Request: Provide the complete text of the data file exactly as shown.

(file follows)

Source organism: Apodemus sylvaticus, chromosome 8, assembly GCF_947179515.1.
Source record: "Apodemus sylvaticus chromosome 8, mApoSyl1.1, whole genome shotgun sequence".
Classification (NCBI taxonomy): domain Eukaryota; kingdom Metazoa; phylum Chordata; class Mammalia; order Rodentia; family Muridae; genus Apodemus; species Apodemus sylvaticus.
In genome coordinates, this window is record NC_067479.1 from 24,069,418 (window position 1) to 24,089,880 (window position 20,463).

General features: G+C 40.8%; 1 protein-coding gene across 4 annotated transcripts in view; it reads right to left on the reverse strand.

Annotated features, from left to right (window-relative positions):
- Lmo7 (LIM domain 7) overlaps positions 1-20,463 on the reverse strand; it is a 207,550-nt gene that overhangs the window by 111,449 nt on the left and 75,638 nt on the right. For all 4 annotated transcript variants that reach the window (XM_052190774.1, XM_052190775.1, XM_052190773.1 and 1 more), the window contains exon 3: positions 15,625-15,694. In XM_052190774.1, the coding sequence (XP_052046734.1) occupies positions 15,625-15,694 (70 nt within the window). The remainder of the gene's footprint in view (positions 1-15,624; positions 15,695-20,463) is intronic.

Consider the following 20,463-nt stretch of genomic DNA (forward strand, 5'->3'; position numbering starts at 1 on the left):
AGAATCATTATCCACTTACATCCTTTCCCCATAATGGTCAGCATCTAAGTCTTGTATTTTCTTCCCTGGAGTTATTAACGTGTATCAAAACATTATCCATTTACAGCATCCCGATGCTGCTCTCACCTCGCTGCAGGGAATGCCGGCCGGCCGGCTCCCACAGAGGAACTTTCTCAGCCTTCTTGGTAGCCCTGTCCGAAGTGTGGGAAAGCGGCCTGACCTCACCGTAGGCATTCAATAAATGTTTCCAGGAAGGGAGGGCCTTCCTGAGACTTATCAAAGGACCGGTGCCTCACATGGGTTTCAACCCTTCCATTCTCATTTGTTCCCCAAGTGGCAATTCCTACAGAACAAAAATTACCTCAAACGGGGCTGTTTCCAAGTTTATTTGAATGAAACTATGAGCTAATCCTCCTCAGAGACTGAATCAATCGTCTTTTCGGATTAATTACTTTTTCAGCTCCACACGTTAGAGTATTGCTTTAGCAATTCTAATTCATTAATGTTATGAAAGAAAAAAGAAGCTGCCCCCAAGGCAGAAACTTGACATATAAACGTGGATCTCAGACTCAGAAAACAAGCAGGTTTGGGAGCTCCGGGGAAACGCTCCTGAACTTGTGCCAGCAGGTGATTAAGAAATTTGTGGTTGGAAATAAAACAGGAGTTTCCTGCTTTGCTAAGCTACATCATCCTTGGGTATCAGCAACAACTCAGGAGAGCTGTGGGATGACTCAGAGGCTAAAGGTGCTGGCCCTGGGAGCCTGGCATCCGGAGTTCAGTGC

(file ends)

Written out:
Source organism: Apodemus sylvaticus, chromosome 8, assembly GCF_947179515.1.
Source record: "Apodemus sylvaticus chromosome 8, mApoSyl1.1, whole genome shotgun sequence".
Classification (NCBI taxonomy): domain Eukaryota; kingdom Metazoa; phylum Chordata; class Mammalia; order Rodentia; family Muridae; genus Apodemus; species Apodemus sylvaticus.
In genome coordinates, this window is record NC_067479.1 from 24,069,418 (window position 1) to 24,089,880 (window position 20,463).

General features: G+C 40.8%; 1 protein-coding gene across 4 annotated transcripts in view; it reads right to left on the reverse strand.

Annotated features, from left to right (window-relative positions):
- Lmo7 (LIM domain 7) overlaps positions 1-20,463 on the reverse strand; it is a 207,550-nt gene that overhangs the window by 111,449 nt on the left and 75,638 nt on the right. For all 4 annotated transcript variants that reach the window (XM_052190774.1, XM_052190775.1, XM_052190773.1 and 1 more), the window contains exon 3: positions 15,625-15,694. In XM_052190774.1, the coding sequence (XP_052046734.1) occupies positions 15,625-15,694 (70 nt within the window). The remainder of the gene's footprint in view (positions 1-15,624; positions 15,695-20,463) is intronic.

Consider the following 20,463-nt stretch of genomic DNA (forward strand, 5'->3'; position numbering starts at 1 on the left):
AGAATCATTATCCACTTACATCCTTTCCCCATAATGGTCAGCATCTAAGTCTTGTATTTTCTTCCCTGGAGTTATTAACGTGTATCAAAACATTATCCATTTACAGCATCCCGATGCTGCTCTCACCTCGCTGCAGGGAATGCCGGCCGGCCGGCTCCCACAGAGGAACTTTCTCAGCCTTCTTGGTAGCCCTGTCCGAAGTGTGGGAAAGCGGCCTGACCTCACCGTAGGCATTCAATAAATGTTTCCAGGAAGGGAGGGCCTTCCTGAGACTTATCAAAGGACCGGTGCCTCACATGGGTTTCAACCCTTCCATTCTCATTTGTTCCCCAAGTGGCAATTCCTACAGAACAAAAATTACCTCAAACGGGGCTGTTTCCAAGTTTATTTGAATGAAACTATGAGCTAATCCTCCTCAGAGACTGAATCAATCGTCTTTTCGGATTAATTACTTTTTCAGCTCCACACGTTAGAGTATTGCTTTAGCAATTCTAATTCATTAATGTTATGAAAGAAAAAAGAAGCTGCCCCCAAGGCAGAAACTTGACATATAAACGTGGATCTCAGACTCAGAAAACAAGCAGGTTTGGGAGCTCCGGGGAAACGCTCCTGAACTTGTGCCAGCAGGTGATTAAGAAATTTGTGGTTGGAAATAAAACAGGAGTTTCCTGCTTTGCTAAGCTACATCATCCTTGGGTATCAGCAACAACTCAGGAGAGCTGTGGGATGACTCAGAGGCTAAAGGTGCTGGCCCTGGGAGCCTGGCATCCGGAGTTCAGTGC